Headlines: July 26th, 2005

A new guide has been produced as part of the campaign to achieve a more effective representative democracy by attracting greater diversity among the people who become local councillors. The guide has been produced by the Local Government Information Unit as MPs from all parties are being encouraged to support a Commons Early Day Motion supporting the Unit’s “Valuing Public Service” campaign.”Promoting councillor diversity – A guide to achieving representative democracy” has been produced to give local authorities information on current good practice and to challenge them to ensure that elected representatives reflect their communities. The guide also seeks to promote real examples that can be replicated by other authorities and uses case studies to highlight what some councils are doing to attract a more representative range of potential members.

The most recent statistics show that local councillors have an average age of almost 58. More than 96 per cent of them are white and just over 70 per cent are men.

Tracy Gardiner, the LGIU Policy Officer who has written the guide, said every local councillor should represent all of their constituents to the best of their ability, irrespective of their own age, gender, class, colour or creed but the perceived democratic legitimacy of local government was damaged when councils were not seen to represent the full range of people in their area, or when something appeared to be stopping talented people coming forward from some sections of the local community.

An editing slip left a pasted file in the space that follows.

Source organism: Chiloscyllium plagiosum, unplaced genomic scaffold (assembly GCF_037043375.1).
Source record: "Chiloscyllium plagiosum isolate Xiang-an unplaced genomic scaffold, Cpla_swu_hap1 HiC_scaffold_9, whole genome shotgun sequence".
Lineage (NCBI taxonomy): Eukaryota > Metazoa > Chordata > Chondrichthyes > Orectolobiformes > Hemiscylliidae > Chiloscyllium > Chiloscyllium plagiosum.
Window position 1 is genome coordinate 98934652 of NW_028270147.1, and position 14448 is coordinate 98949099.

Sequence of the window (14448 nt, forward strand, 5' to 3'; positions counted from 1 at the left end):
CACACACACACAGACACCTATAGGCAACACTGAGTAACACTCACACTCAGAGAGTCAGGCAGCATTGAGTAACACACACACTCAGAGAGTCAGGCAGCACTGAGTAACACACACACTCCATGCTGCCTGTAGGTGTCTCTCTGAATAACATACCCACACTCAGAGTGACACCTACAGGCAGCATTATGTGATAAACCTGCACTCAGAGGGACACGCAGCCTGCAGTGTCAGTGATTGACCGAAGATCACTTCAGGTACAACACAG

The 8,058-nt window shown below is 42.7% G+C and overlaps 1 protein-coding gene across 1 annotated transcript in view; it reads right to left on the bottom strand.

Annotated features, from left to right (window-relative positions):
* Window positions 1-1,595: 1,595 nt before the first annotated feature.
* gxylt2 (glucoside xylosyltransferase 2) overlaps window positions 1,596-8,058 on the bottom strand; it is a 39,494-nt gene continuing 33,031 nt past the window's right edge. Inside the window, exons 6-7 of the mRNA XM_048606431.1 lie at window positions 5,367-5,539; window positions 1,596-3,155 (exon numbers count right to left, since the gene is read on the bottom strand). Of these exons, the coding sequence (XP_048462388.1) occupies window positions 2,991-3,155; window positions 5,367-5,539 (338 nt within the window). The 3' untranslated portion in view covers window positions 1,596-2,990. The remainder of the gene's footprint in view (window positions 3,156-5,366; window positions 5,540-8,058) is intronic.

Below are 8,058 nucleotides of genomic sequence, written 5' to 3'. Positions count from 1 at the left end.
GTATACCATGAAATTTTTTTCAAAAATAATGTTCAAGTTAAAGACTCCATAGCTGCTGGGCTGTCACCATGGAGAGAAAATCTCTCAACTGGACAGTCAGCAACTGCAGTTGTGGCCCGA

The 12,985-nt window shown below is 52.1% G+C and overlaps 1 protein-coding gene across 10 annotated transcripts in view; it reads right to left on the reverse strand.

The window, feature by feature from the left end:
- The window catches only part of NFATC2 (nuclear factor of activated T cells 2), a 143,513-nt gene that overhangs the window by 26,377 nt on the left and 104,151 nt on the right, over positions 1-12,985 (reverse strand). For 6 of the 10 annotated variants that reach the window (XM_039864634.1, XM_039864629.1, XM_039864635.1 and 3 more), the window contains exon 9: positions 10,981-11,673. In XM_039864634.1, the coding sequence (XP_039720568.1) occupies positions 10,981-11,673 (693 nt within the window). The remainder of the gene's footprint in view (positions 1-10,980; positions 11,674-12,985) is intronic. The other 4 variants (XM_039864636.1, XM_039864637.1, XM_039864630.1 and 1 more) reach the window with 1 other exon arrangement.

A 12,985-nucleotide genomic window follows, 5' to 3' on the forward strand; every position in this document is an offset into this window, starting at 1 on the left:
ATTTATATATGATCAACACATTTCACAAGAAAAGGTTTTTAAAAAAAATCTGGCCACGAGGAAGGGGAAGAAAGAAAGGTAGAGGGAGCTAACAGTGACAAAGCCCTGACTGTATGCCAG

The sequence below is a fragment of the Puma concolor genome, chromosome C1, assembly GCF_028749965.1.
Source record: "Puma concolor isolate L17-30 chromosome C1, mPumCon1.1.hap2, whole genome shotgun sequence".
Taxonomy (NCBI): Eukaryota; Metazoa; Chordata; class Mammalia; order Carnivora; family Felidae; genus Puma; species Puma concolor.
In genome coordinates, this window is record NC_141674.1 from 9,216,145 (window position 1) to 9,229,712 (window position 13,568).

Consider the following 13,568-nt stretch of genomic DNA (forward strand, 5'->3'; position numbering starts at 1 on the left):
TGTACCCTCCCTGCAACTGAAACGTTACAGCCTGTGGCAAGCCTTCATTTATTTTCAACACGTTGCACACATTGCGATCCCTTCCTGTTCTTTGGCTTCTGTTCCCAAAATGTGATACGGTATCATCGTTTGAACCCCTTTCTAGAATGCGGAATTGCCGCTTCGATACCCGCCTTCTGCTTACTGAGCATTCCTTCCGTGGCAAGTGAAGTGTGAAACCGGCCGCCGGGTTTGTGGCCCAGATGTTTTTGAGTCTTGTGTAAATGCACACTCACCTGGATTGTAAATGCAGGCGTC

She said the new publication aimed to demonstrate what a major role councils and political parties could play in changing this.

The Early Day Motion is a recognition, the LGIU says, that central government can also help to revive local people’s engagement and local democracy. Giving more power to local government, it says, and particularly to ward councillors, would encourage people from all walks of life to get involved in local public services. It was also vital that action was taken to remove the more specific barriers to attracting and retaining more people to be councillors, school governors and magistrates.